Saturday, April 05, 2014

Aaron's Response To B-Daht

As you TransGriot readers are aware of courtesy of the viral post I wrote earlier this week (14,000 hits and counting), some homophobic hating broke out in reaction to Winston-Salem State University junior Aaron McCorkle's run for Mr WSSU.  

102 Jamz DJ and WSSU alum Brian 'B-Daht' McLaughlin let fly with some homophobic tweets of his own that poured gasoline on this toxic situation. 

In the run up to Wednesday's election that unfortunately Aaron lost, WSSU Chancellor Donald J. Reaves in a statement concerning the rapidly escalating controversy said in response:

“Winston-Salem State University strives to be a campus where diversity can thrive. We believe strongly that the educational environment is enriched by the unique attributes, perspectives and outlooks embodied in the people who make up our university family and community. Words or actions that seek to marginalize any person or group constitute unacceptable behavior and are not tolerate.”

McLaughlin apologized for the tweets, but the damage to McCorkle's Mr. WSSU campaign had already been done.   Brandon Bowden garnered 727 votes to McCorkle’s 565.   

In the wake of this, a petition has been created asking WSSU to not only add gender identity and expression the EEO policy, but mandate institution wide Safe Zone training.

McCorkle has responded to McLaughlin's apology in a letter I was sent a copy of by Chevara Orrin of       

April 4, 2014

To Whom It May Concern:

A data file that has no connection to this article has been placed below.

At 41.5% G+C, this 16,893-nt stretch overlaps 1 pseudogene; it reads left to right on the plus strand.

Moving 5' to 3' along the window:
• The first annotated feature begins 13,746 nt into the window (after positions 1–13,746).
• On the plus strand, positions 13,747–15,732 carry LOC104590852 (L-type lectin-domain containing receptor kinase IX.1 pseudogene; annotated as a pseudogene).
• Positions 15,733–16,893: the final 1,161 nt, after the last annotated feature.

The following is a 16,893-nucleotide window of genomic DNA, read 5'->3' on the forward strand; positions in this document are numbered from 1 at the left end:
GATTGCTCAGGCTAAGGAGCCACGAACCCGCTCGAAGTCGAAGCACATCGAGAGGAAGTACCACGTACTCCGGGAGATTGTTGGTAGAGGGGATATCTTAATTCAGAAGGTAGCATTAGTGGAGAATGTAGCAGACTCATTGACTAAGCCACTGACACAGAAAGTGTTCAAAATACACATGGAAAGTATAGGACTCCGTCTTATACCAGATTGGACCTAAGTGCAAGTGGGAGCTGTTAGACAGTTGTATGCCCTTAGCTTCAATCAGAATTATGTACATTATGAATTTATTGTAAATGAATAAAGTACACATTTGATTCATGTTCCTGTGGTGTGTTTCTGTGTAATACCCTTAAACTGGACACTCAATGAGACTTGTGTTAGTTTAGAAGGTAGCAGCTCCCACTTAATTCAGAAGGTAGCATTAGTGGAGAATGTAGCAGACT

My candidacy for Mr. WSSU and the events that have followed have deeply impacted me.  I am eternally grateful for the WSSU family and others across the nation that stood beside me and believed in me, even as attacks have been made against me.  I am also heartened that Brian "B-Daht" McLaughlin has apologized for the statements h made which questioned both my candidacy and my fitness for office because I am --unapologetically--a Black gay man. 

While I accept Mr. McLaughlin's apology, I hope he is willing to learn why his actions were so destructive.  I hope he will challenge his limited understanding of our vast and varied differences as human being by joining me in the advocating for the full inclusion of lesbian, gay, bisexual and transgender (LGBT) people at Winston-Salem State University (WSSU).  It is not enough to apologize if you are not willing to be the change you wish to see in the world.  

Poet and novelist Audre Lorde said, "It is not our differences that divide us.  It is the inability to recognize, accept and celebrate those differences."  

This tragic circumstance has created an opportunity for us as a WSSU family to begin an authentic dialogue about how to protect some of the most vulnerable members of our community.  I invite Mr.McLaughlin to join me in calling on our university to expand its non-discrimination policy to include gender identity and expression, to mandate LGBT sensitivity and Safe Zone training for its students, faculty and staff, and to hold a campus wide dialogue about homophobia that includes myself, Mr. McLaughlin, the Chancellor and other members of the WSSU community.  I believe this is just a starting point to creating a campus climate and culture of inclusion that we can all be proud of.


Aaron McCorkle
Winston-Salem State University
Class of 2015

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